]. The relationship between participants' self-reported experience of “mental activity/silence” and their self-reported experience of “calm/peaceful” and “tension/anxiety/stress” was strong and highly significant, such that the more that participants' mental activity moved toward the silent state, the more calm/peaceful (r
= 0.78, P
< .001) and the less tense/anxious/stressed they felt (r
= 0.70, P
< .001). In the diary card data, a significant relationship between self-rated mental silence and K10 score such that a higher self-rated score of mental silence was associated with a lower level of psychological distress (i.e., a lower K10 score). Among those GPs who regarded the intervention as highly effective, there was a significant positive relationship between the change in mental silence rating and change in K10 score. Taken together, (this study and Manocha's field study) suggest an effect not simply attributable to relaxation or placebo, indicating that “reduction of thought activity” has particular effectiveness for the reduction of stress and stress-related illness.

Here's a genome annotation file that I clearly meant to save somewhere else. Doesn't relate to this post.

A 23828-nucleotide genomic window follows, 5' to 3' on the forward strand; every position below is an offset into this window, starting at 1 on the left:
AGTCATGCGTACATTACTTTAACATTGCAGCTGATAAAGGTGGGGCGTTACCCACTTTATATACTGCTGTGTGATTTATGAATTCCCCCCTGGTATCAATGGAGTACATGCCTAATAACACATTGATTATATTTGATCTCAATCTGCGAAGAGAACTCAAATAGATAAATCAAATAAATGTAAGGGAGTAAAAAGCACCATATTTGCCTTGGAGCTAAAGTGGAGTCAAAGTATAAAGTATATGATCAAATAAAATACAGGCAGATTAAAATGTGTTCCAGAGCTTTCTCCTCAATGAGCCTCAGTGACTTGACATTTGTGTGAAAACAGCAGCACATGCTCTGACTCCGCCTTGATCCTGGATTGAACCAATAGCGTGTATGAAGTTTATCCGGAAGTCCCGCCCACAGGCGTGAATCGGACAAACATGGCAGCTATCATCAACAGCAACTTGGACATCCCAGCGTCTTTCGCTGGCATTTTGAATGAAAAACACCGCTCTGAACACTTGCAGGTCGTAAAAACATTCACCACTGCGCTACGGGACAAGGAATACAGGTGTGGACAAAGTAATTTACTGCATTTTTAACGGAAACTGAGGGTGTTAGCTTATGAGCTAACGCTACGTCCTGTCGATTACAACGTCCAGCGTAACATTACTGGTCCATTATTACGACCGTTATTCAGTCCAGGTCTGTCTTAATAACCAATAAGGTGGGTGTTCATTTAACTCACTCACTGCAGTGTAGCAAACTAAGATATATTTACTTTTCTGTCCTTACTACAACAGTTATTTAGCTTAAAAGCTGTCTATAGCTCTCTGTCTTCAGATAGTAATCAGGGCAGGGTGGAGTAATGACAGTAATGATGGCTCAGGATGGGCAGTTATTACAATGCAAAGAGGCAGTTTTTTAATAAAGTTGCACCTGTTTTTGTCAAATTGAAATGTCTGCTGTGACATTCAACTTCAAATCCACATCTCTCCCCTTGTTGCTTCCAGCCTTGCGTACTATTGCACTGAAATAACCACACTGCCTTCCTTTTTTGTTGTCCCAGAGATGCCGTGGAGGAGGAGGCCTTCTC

A fundamental challenge for those who design RCTs of meditation is how to develop the behavioral equivalent of a “sugar pill”. In this study, we explore an innovative strategy to address this challenge. Since reviews such as Ospina's and other thorough examinations of meditation published in the literature suggest that the “relaxation” model of meditation generates a predominantly nonspecific effect then, rather than using it as an intervention, we have in this study used “relaxation” as a control. In the context of this study, by comparing the “relaxation” model of meditation to a more classical Eastern “mental silence” model this study might not only be understood as a trial that controls for the important nonspecific effects (placebo, credibility, activity, and physiological dearousal associated with relaxation) but also as a head to head comparison of two differing conceptualizations of meditation. In this scenario, despite both approaches being “meditative”, the approach that emphasized the experience of mental silence demonstrated an effect greater than the one that emphasizes relaxation.